How to Make Exploding Shooting Targets

You don’t need a stockpile of Tannerite to have a blast at the range

Every American likes a nice harmless explosion at this time of year, and there’s no reason to wait for the Fourth. Fun as fireworks are, you don’t get to shoot at them. Firebird Targets, on the other hand, are nonbinary pyrotechnic discs that blow up when hit by a pellet or bullet. Peel and stick a few to the bottom of some clay targets, and you will see bombs bursting in air. (Check state regs.)

For riflemen, Tannerite is easy to buy in most states, and homemade recipes abound on YouTube. Attached to a nice tree stump and set off with your hunting rifle, it guarantees hootin’ and hollerin’. But be careful and know the law. It’s not allowed everywhere. Once mixed, this binary explosive becomes subject to a variety of state and federal regulations, and if you get carried away, you might get a visit from some stern-looking officers with badges.

For something all but guaranteed not to involve the ATF, Mega Boom ( makes it a cinch to turn plastic bottles into supersonic exploding targets. Or you can make basically the same thing yourself by drilling a 5⁄16-inch hole into a plastic bottle cap and pulling a tire-valve stem (available at auto-parts stores) through with pliers so it creates an airtight seal. Now you’ve got a plastic bottle with a valve sticking out of the cap. If you want the bottle to stand up, make a base by drilling a half-inch hole through a plastic food-storage container or PVC end cap, and pull the valve through nice and tight.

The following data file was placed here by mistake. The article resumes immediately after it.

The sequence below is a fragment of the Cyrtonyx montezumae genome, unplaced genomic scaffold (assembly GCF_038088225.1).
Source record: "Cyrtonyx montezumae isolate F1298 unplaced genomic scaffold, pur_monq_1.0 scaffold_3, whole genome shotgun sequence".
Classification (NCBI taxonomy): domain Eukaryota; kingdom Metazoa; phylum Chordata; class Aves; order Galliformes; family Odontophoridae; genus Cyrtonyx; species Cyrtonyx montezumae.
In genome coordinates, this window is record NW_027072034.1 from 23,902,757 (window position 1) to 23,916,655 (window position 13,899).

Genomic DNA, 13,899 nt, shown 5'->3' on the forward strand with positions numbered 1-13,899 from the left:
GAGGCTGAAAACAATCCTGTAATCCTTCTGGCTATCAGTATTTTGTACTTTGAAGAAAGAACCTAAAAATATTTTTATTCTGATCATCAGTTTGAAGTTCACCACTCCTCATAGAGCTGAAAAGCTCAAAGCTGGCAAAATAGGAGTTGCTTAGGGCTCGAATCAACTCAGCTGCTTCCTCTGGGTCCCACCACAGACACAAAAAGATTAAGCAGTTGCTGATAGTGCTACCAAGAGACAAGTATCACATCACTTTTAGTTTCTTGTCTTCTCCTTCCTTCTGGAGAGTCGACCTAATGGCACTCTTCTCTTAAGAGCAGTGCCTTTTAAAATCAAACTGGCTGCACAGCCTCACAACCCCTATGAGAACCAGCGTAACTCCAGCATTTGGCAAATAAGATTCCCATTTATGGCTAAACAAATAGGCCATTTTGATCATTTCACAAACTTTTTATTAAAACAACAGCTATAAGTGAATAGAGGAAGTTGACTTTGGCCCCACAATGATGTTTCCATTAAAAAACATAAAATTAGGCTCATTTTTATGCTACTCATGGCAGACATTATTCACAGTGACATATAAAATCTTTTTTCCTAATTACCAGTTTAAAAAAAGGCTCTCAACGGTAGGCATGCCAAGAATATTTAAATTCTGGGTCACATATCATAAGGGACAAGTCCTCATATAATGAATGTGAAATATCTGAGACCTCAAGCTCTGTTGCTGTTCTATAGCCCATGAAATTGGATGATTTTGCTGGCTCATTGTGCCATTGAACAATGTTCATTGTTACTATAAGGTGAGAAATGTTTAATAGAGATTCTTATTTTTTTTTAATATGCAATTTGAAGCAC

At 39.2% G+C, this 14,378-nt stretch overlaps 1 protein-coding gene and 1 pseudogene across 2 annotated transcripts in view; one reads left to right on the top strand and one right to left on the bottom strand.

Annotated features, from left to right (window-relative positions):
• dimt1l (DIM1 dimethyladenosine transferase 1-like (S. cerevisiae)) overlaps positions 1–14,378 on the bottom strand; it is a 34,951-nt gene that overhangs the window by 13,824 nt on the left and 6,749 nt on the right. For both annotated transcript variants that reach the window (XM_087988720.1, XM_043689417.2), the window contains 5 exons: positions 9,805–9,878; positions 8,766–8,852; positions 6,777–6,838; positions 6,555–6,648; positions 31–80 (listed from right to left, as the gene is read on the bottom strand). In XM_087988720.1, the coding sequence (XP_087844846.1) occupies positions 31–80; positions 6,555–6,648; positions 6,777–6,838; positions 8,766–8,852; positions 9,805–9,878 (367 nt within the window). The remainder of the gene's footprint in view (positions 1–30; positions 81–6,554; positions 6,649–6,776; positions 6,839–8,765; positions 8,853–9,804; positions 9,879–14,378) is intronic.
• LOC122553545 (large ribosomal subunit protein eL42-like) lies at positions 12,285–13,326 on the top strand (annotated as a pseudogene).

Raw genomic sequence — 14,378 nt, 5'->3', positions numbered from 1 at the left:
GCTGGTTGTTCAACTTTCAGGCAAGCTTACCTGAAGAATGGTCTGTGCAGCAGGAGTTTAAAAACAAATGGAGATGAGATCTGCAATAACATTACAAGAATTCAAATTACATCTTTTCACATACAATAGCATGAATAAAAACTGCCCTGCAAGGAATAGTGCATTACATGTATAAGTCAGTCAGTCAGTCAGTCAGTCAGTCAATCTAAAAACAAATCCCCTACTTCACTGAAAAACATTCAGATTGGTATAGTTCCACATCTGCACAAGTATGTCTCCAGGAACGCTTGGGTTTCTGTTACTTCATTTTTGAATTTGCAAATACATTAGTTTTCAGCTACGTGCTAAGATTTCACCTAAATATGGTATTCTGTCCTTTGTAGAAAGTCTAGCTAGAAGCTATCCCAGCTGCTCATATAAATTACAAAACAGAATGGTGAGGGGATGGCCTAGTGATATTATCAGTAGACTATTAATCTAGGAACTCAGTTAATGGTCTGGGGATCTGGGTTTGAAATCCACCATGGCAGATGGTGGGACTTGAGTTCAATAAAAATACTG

Connect a pump with a pressure gauge to the valve and get pumping. Soda bottles work best because they can take more pressure. Most pop at around 140 psi, so start at 80 and experiment. Be careful. It’s a good idea to put a cloth bag over the bottle until you’re ready to shoot.

Now step back a safe distance and fire away (at your own risk) with an air rifle, bow and arrow, .22, or whatever. Any of them will make that bottle explode with a sonic boom. Put a little carpenter’s chalk or corn starch in the bottle before inflating, and it’ll go up in a cloud of dust to boot. I’ve done this with my kids in the backyard, and it’s a riot. It also helps get them interested in shooting. Mostly, it’s a fun way to watch stuff explode before and after the Fourth—and you get to shoot in the bargain.